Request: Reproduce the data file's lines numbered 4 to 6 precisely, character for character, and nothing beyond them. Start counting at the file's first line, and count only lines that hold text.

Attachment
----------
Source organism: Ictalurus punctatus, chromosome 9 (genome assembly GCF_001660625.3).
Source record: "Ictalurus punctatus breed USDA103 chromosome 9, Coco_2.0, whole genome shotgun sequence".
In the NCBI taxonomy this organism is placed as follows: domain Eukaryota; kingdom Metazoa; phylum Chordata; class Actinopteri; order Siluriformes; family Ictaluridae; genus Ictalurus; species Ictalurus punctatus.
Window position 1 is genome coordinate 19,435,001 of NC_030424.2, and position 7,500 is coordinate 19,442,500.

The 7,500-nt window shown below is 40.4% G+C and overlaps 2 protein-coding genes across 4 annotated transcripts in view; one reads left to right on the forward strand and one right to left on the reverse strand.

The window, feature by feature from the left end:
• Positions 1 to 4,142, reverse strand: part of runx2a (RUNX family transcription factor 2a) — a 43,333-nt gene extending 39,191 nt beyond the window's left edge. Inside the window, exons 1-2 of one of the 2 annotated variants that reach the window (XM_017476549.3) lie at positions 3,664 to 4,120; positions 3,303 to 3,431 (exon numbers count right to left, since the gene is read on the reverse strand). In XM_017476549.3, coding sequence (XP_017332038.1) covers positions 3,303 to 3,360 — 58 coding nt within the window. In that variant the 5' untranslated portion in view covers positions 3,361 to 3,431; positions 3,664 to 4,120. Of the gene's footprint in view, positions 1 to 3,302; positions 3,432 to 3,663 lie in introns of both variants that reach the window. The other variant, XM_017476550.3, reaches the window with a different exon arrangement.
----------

Window position 1 is genome coordinate 19,435,001 of NC_030424.2, and position 7,500 is coordinate 19,442,500.

The 7,500-nt window shown below is 40.4% G+C and overlaps 2 protein-coding genes across 4 annotated transcripts in view; one reads left to right on the forward strand and one right to left on the reverse strand.

The window, feature by feature from the left end: